Review of Jonathan Swift's "Gulliver's Travel"

Essay by Jackson1High School, 12th gradeA, February 1996

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this is an analytical essay on Gulliver's Travels, concerning Swift's attacks on British pride

In Jonathan Swift's, 'Gulliver's Travels,' The main character, Gulliver comments extensively on the nature of man and his flaws. The character of Gulliver only brings up Swift's misgivings about humans. The characters that Gulliver reacts with reveal Swift's stance on many moral and ethical issues. One such issue is that of sin. Swift constantly depicts characters as satires upon their real counterparts and often focusing on expressing one sin in particular. Swift in particular is extremely critical of one's Pride, and chooses to express this flaw in man most often.

He begins by showing the absurdity of possessing too much pride with examples from the Lilliputians. The pride that the emperor takes in his name demonstrates the frivolous nature of pride. The emperor is called, 'Golbasto Molmaren Evlame Gurdilo Shefin Mully Ully Gue.'(52)

This is an obvious satire on the long titles that many members of the nobility carried in the 17th century to distinguish themselves. Both the length and the style of this name mean to show the error in excessively priding one's name. With equal absurdity, pride is found as the basis for the enmity between the Lilliputians and the Blefescuns. It is entirely based on the pride with which they break their eggs. Although still absurd, this time the consequence of pride has a serious undertone, as it is stated 'that eleven thousand persons have, at several times, suffered death, rather than submit to break their eggs at the smaller end.'(59) Swift, although not yet in an all at attack upon sin, is already suggesting that those guilty of pride deserve to die.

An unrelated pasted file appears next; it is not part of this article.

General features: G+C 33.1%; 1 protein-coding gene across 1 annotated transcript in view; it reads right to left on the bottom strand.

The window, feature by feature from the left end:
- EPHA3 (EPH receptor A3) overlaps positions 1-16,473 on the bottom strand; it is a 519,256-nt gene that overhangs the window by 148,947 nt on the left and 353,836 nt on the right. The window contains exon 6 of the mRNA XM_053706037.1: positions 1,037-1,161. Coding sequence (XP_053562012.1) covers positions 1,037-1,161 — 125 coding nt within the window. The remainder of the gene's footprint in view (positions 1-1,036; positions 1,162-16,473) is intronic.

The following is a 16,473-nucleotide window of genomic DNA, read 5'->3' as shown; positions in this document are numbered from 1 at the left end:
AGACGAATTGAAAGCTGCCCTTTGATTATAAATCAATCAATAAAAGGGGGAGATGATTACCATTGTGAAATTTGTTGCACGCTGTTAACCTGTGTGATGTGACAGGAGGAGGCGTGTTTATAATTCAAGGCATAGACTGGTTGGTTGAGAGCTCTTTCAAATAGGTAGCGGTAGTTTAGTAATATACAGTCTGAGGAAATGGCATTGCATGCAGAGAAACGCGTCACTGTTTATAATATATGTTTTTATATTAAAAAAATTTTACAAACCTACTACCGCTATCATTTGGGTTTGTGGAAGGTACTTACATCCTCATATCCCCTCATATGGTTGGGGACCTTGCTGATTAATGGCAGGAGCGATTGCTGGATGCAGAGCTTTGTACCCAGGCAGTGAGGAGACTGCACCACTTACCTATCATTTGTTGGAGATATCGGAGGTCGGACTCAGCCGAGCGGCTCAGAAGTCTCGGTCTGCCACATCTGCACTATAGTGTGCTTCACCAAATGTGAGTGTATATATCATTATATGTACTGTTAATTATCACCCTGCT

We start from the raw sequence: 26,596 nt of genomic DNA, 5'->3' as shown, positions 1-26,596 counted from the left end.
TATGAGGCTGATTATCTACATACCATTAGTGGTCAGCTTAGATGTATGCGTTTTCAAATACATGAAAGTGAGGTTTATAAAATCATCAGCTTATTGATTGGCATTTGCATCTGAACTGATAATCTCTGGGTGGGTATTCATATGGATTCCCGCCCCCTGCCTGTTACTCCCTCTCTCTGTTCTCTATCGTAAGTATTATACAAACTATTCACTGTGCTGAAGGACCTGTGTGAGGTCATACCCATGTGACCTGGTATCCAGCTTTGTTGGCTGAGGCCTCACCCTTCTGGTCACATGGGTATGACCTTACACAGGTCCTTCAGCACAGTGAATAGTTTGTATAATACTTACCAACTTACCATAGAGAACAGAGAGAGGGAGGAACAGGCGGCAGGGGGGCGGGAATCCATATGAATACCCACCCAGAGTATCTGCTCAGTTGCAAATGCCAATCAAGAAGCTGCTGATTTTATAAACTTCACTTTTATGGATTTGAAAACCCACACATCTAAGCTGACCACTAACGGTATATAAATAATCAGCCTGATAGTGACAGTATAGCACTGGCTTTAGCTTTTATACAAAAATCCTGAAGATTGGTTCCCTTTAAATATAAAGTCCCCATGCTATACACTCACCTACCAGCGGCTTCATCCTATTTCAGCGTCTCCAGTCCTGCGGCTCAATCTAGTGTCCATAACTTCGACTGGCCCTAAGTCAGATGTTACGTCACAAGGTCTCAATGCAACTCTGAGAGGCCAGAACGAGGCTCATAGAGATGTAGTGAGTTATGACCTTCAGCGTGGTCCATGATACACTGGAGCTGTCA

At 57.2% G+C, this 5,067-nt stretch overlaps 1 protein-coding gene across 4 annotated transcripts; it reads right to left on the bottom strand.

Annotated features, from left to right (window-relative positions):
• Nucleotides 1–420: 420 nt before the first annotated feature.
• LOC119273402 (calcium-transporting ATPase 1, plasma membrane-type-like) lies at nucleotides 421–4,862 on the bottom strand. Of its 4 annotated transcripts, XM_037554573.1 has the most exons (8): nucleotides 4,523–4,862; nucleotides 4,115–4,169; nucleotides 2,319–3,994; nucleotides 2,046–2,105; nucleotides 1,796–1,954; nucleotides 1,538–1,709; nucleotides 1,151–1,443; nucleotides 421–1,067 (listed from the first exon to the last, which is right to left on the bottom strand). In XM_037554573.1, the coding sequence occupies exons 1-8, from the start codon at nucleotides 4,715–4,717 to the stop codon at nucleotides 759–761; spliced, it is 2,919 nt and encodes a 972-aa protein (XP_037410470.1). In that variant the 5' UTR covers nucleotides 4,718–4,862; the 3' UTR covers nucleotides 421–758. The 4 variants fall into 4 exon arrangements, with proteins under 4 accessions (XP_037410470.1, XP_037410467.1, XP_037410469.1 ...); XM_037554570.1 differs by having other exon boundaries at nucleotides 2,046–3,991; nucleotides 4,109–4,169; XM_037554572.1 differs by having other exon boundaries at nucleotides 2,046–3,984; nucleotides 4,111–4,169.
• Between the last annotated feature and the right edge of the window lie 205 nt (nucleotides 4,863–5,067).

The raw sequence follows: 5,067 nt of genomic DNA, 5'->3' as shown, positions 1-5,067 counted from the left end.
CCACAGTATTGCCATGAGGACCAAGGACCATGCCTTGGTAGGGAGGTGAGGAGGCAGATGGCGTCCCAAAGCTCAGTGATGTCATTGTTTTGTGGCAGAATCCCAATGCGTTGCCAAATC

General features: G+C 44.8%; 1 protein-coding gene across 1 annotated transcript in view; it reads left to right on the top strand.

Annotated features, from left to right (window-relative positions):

His tirade of pride begins in the land of he Houynhnhmns. He tells his master in...